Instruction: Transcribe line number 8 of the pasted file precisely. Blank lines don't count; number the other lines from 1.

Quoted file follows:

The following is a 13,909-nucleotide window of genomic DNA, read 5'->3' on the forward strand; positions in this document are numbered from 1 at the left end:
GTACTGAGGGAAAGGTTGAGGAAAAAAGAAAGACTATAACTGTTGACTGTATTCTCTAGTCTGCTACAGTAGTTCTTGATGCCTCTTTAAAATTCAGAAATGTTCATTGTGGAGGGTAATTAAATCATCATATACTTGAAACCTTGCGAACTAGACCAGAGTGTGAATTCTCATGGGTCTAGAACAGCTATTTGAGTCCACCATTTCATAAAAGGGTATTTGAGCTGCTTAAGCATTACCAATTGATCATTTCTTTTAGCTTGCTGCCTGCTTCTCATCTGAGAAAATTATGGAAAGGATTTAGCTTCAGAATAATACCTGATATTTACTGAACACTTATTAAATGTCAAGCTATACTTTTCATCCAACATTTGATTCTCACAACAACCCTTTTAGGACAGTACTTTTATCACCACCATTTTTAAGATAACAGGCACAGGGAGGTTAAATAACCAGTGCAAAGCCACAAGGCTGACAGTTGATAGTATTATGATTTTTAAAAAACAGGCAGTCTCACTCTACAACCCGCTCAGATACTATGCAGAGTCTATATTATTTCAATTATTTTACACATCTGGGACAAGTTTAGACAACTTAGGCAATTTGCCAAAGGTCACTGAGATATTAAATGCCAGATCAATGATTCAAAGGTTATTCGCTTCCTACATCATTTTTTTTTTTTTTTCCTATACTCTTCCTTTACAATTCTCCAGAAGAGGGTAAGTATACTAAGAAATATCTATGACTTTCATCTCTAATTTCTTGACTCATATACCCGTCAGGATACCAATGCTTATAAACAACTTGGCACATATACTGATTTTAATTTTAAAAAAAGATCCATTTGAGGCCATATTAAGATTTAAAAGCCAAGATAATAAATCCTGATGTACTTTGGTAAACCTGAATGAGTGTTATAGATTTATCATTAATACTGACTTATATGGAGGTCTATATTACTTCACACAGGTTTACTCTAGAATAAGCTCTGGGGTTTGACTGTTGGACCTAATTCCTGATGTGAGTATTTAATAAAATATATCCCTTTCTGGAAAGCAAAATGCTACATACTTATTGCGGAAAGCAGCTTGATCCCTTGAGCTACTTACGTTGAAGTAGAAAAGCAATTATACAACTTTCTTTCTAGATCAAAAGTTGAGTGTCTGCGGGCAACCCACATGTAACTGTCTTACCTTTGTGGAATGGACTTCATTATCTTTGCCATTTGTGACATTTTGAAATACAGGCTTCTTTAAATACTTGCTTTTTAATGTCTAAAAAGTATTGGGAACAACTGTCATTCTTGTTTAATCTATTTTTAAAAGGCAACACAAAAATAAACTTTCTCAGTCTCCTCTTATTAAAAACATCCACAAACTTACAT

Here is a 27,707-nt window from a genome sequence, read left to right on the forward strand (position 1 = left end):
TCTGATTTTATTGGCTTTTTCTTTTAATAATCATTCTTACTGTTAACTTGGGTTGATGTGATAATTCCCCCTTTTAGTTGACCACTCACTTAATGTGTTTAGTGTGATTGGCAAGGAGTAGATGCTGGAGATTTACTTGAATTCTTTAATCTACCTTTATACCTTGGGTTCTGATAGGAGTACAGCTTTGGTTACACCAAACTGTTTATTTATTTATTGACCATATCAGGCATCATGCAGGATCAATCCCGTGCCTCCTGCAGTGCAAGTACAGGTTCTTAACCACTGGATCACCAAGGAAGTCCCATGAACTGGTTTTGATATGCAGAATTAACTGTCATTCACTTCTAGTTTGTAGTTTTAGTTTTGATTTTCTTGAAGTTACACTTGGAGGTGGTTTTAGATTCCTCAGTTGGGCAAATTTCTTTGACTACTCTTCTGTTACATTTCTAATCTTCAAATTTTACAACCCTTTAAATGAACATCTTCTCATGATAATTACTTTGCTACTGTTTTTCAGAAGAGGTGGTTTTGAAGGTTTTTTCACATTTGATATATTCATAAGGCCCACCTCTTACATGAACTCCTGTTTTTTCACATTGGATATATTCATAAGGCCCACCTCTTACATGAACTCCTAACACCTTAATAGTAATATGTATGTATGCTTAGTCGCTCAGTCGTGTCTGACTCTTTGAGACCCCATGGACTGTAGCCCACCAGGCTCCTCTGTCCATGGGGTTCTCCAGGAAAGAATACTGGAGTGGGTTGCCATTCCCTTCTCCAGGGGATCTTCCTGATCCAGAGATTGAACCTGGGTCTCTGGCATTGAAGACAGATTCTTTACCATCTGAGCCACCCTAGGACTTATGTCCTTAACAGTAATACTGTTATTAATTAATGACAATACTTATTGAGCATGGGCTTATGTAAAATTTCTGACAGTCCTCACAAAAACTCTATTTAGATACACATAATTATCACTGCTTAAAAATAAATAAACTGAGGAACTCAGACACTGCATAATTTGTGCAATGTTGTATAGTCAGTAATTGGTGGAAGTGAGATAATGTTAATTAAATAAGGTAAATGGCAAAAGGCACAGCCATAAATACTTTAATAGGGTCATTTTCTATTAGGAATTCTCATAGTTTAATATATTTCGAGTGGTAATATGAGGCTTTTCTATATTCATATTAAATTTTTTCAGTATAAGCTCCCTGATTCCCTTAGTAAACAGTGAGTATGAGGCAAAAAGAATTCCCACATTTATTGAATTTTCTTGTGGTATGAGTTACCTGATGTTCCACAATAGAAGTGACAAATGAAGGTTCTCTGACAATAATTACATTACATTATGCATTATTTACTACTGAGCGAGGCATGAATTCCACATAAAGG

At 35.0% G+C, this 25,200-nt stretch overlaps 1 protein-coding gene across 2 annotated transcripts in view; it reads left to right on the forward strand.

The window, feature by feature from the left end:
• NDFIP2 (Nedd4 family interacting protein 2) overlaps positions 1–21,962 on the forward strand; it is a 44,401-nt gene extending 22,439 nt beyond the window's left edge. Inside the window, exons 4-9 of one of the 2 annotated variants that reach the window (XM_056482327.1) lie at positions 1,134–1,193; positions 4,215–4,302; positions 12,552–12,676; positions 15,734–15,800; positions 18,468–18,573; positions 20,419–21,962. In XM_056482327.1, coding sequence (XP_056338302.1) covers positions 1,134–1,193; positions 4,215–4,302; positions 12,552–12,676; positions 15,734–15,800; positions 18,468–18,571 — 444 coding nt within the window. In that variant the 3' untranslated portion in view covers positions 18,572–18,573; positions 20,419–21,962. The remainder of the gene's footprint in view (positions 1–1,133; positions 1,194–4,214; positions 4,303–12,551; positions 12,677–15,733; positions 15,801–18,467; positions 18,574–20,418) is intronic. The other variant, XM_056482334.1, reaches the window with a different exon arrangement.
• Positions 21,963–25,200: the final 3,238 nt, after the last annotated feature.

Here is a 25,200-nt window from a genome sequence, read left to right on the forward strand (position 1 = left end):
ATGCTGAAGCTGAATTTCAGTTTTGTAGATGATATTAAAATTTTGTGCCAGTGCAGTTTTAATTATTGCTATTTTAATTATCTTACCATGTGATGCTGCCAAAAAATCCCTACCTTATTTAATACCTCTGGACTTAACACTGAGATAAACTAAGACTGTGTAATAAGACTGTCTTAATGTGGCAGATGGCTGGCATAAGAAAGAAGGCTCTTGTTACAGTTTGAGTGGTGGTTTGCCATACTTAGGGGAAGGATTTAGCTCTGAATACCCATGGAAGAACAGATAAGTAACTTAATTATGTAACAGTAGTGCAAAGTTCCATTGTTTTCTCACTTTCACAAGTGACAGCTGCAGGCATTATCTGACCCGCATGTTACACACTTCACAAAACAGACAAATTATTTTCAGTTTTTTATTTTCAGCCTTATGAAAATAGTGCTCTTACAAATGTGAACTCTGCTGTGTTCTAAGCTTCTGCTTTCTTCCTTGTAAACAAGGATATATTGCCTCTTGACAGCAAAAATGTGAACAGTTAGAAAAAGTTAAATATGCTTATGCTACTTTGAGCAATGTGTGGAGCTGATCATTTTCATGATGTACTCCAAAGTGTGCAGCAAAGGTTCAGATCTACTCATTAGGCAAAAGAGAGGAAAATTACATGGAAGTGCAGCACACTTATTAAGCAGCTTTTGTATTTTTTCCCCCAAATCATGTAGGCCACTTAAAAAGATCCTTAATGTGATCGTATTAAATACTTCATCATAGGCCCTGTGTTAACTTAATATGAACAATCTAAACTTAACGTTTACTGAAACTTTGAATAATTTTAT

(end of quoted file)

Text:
• Positions 21,963–25,200: the final 3,238 nt, after the last annotated feature.